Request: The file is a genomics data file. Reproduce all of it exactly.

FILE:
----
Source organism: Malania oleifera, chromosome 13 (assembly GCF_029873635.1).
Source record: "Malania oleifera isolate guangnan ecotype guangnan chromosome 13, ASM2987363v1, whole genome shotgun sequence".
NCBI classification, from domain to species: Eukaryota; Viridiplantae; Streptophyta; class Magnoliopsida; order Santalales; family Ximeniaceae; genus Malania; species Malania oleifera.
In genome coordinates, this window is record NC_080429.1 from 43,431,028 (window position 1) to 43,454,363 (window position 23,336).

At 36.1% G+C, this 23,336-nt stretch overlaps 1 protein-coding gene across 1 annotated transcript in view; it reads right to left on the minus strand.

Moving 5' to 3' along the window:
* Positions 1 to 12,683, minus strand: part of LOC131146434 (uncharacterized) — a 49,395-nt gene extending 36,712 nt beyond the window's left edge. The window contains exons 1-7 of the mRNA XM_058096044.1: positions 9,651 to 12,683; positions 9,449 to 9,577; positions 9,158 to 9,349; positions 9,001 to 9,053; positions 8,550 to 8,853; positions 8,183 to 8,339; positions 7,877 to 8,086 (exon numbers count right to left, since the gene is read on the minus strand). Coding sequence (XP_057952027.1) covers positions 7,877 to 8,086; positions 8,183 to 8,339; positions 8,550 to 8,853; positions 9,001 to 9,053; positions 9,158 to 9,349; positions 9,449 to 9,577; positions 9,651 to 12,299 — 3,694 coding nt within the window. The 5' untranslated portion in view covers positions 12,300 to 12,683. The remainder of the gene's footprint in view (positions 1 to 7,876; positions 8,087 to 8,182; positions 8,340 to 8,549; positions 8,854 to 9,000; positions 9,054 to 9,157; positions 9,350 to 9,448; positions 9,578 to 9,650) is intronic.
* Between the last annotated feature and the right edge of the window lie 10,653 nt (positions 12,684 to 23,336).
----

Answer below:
Source organism: Malania oleifera, chromosome 13 (assembly GCF_029873635.1).
Source record: "Malania oleifera isolate guangnan ecotype guangnan chromosome 13, ASM2987363v1, whole genome shotgun sequence".
NCBI classification, from domain to species: Eukaryota; Viridiplantae; Streptophyta; class Magnoliopsida; order Santalales; family Ximeniaceae; genus Malania; species Malania oleifera.
In genome coordinates, this window is record NC_080429.1 from 43,431,028 (window position 1) to 43,454,363 (window position 23,336).

At 36.1% G+C, this 23,336-nt stretch overlaps 1 protein-coding gene across 1 annotated transcript in view; it reads right to left on the minus strand.

Moving 5' to 3' along the window:
* Positions 1 to 12,683, minus strand: part of LOC131146434 (uncharacterized) — a 49,395-nt gene extending 36,712 nt beyond the window's left edge. The window contains exons 1-7 of the mRNA XM_058096044.1: positions 9,651 to 12,683; positions 9,449 to 9,577; positions 9,158 to 9,349; positions 9,001 to 9,053; positions 8,550 to 8,853; positions 8,183 to 8,339; positions 7,877 to 8,086 (exon numbers count right to left, since the gene is read on the minus strand). Coding sequence (XP_057952027.1) covers positions 7,877 to 8,086; positions 8,183 to 8,339; positions 8,550 to 8,853; positions 9,001 to 9,053; positions 9,158 to 9,349; positions 9,449 to 9,577; positions 9,651 to 12,299 — 3,694 coding nt within the window. The 5' untranslated portion in view covers positions 12,300 to 12,683. The remainder of the gene's footprint in view (positions 1 to 7,876; positions 8,087 to 8,182; positions 8,340 to 8,549; positions 8,854 to 9,000; positions 9,054 to 9,157; positions 9,350 to 9,448; positions 9,578 to 9,650) is intronic.
* Between the last annotated feature and the right edge of the window lie 10,653 nt (positions 12,684 to 23,336).